Distinguished Young Alumni Award
Dacia Merle Sampson Toll ’94
Dacia Toll is no stranger to accomplishing what some say can’t be done. As an undergraduate at Carolina, she had a role in the long struggle to establish what’s now the SonjaHaynesStoneCenter for Black Culture and History. For the last seven years, she has worked to address what she calls the civil rights issue of our time: equal academic achievement for minority children.
She went from Carolina, where she studied political science as a Morehead Scholar, to Oxford on a Rhodes Scholarship and from there to law school at Yale. When she was still working toward her law degree, she and some of her fellow students began making plans to establish a charter school to prove that inner city students could achieve at extraordinarily high levels. We’re not sure how you can teach full time while finishing law school, but Dacia did it. She got her teaching certificate and her law degree.
At the same time, she and her colleagues started talking with education professors, teachers, district officials, politicians, and the non-profit community. Nay-sayers told them charter schools were a bad idea, that they’d never succeed without experienced leadership, that a middle school was the toughest possible place to begin.
Well, with Toll as director, AmistadAcademy has done what few thought possible. Harvey Koizim, a New Haven activist and philanthropist, reports the results this way: “Inner city youngsters attending this charter school are performing on the same and
better levels as their suburban counterparts. Test scores are improving by leaps and bounds. Parents are involved and participate meaningfully in their children’s education. There is discipline and respect for intellectual achievement. And, the morale of the students and hard-working teachers could not be higher.”
Colleague Leslie Redwine says Dacia is just relentless when it comes to accomplishing the work in which she believes. “She will do whatever it takes,” Leslie says. “She accepts challenges and tends to make sure the challenges are met.” And, says Redwine, Dacia appreciates the people who work with her. AmistadAcademy and Achievement First, the nonprofit she now leads, view themselves as a team working collectively to create opportunities for students and their families. The hours are long and the work hard, but the teachers who work with her love it. One of them said she’d rather teach 10 hours at Amistad than six hours at a regular urban public school.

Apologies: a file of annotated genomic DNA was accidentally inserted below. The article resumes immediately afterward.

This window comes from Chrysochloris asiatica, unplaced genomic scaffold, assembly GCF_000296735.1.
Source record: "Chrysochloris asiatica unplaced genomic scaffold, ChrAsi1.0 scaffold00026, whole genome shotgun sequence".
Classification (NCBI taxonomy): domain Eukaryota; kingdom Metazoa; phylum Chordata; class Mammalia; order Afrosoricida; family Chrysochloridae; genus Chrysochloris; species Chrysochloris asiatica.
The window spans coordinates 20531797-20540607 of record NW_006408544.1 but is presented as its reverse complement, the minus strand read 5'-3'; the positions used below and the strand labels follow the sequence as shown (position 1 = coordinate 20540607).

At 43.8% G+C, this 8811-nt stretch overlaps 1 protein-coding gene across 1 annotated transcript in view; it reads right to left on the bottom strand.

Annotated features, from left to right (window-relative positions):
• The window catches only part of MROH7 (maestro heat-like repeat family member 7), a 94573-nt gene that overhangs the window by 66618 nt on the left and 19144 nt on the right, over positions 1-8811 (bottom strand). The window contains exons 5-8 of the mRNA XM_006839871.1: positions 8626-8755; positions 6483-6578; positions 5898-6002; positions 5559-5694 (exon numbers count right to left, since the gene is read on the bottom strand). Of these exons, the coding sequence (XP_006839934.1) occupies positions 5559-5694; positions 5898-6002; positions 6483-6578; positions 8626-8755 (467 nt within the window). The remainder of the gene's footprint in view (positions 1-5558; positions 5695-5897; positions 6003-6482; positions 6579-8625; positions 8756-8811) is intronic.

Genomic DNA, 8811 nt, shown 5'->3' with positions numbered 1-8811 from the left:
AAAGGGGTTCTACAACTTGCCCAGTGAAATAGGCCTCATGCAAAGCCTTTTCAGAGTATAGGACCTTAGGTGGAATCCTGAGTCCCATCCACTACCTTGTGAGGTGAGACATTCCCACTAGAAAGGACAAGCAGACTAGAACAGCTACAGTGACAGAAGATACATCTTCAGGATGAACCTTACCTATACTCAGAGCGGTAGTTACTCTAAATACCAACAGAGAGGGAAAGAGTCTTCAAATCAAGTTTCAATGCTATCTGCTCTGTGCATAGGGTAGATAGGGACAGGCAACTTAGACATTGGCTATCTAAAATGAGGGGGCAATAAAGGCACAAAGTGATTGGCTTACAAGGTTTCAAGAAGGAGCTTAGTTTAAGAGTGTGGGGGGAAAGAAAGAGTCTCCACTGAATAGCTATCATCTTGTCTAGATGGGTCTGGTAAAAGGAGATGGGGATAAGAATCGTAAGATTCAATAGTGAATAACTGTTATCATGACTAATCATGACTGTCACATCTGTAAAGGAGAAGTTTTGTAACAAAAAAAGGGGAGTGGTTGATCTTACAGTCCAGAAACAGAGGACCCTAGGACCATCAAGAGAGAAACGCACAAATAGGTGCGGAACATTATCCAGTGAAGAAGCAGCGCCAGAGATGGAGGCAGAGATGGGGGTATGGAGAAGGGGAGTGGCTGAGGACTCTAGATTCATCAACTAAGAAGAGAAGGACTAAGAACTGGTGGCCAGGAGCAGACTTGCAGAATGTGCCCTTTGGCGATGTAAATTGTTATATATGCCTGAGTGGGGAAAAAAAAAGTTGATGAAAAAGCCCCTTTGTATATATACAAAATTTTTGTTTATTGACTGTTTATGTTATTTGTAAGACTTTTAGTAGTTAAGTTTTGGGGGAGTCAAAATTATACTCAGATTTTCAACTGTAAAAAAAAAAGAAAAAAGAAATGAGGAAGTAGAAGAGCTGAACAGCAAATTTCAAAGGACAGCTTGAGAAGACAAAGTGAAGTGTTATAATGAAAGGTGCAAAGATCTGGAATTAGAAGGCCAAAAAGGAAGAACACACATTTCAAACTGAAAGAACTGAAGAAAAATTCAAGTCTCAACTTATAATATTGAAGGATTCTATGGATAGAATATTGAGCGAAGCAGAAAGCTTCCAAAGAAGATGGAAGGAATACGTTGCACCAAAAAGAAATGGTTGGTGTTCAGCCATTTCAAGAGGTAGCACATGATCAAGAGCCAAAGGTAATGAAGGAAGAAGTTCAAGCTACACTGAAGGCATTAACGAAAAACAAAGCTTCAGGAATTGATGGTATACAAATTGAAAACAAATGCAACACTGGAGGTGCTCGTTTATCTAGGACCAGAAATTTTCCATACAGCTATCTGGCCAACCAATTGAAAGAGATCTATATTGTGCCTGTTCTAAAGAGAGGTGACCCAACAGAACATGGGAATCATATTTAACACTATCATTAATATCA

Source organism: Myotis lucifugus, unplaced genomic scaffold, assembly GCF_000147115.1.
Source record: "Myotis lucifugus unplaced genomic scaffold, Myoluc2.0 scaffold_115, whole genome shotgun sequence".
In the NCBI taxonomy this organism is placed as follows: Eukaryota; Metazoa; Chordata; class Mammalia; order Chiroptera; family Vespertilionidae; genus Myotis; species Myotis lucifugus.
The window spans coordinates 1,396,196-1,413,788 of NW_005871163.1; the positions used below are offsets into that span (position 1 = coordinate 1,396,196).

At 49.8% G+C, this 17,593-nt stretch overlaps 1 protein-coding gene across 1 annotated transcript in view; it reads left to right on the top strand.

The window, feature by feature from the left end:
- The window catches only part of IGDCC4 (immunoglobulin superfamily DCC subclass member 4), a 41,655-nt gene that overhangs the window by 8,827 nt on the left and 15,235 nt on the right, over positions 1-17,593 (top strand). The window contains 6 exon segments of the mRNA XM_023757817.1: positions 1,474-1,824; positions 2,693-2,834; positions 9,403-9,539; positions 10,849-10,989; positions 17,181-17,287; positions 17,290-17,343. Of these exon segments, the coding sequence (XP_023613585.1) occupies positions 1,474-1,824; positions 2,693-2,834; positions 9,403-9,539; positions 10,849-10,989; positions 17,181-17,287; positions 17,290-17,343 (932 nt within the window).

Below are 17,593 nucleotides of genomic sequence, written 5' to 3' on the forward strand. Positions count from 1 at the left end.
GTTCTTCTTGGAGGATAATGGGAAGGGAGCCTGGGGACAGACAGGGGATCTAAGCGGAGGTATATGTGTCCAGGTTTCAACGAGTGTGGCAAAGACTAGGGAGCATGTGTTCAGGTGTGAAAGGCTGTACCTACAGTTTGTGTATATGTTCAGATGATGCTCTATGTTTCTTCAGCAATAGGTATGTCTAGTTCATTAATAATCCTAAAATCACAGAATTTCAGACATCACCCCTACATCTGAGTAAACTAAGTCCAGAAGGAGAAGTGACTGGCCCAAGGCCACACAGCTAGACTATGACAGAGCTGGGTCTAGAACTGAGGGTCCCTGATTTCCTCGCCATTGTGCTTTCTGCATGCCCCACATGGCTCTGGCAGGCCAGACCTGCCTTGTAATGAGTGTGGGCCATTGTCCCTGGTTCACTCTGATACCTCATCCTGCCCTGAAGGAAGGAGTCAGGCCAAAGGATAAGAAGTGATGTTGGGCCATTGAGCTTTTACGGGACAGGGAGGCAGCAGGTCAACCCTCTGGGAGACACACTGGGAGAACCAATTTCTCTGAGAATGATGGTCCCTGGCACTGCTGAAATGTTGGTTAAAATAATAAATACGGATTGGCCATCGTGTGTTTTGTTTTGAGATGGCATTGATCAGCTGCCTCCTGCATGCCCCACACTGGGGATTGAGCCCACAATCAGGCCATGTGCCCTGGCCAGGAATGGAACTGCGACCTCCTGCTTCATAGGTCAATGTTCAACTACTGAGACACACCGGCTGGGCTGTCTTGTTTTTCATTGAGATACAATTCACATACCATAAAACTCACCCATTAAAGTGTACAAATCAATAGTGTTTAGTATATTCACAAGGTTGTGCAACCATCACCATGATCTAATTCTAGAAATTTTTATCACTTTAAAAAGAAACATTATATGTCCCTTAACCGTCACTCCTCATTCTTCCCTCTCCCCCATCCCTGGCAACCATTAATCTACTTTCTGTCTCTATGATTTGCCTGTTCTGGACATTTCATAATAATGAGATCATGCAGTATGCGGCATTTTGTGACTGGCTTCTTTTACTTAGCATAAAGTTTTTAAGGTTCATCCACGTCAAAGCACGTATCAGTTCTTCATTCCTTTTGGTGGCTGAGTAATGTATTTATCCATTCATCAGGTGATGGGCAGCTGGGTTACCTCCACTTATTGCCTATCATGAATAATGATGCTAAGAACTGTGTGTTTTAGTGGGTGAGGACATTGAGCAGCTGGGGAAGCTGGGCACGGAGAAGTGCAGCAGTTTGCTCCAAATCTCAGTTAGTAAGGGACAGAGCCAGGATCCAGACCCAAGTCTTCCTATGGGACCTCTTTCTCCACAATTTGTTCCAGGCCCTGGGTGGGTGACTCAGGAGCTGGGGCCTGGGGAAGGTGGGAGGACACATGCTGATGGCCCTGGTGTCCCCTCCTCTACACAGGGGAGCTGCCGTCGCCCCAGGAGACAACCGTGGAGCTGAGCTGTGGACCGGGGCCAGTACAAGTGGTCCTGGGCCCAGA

Achievement First now runs several other charter schools that follow the Amistad model. With Dacia’s leadership, the organization is duplicating Amistad’s success in two additional schools in New Haven and three in New York City. More will open next year. Consequently, Dacia’s role has shifted from principal at Amistad to president of the overall organization. She excels at establishing partnerships with businesses, working to change legislation that restricts funds for charter schools, and developing relationships with people who bring resources into the schools. She is, say her colleagues, a big picture thinker and the darling of the New Haven education community.
Amistad’s remarkable achievements have brought the school a lot of attention, including stories in major newspapers such as The New York Times and The Washington Post. Last year, PBS aired an hour-long documentary on the school that showed some of the secrets of its success: three-way contracts among students, parents, and teachers; an elaborate system of reward and punishment; rigorous standards on dress, attendance and homework completion; a supportive community; and, perhaps most important of all, high academic expectations.
“To get these kids to learn,” Dacia says, “we have to get them to believe that it is cool to do well in school.”
Creating equal opportunity is a many-faceted task, and over Amistad’s history, Dacia has personally taken on many of those. She’s the type of leader who is never in her office. Instead she’s in the classroom, observing, encouraging or teaching herself. Until last year, she taught a different subject each year. Or she’s lobbying lawmakers, or raising funds, or meeting one-on-one with a student or parent.
The work is never done, but it is rewarding and fun. Dacia says, “When you have a sense that you’re working as part of a talented and committed team to create real opportunities for kids and you know that it’s working, that creates tremendous energy.”
Dacia Toll easily could have become a well-paid Wall Street lawyer. Instead, she chose to work for social justice by helping create a school whose very name evokes the struggle for freedom and equality. Through Amistad and now through Achievement First, she is, as Harvey Koizim says, changing the educational topography for good.
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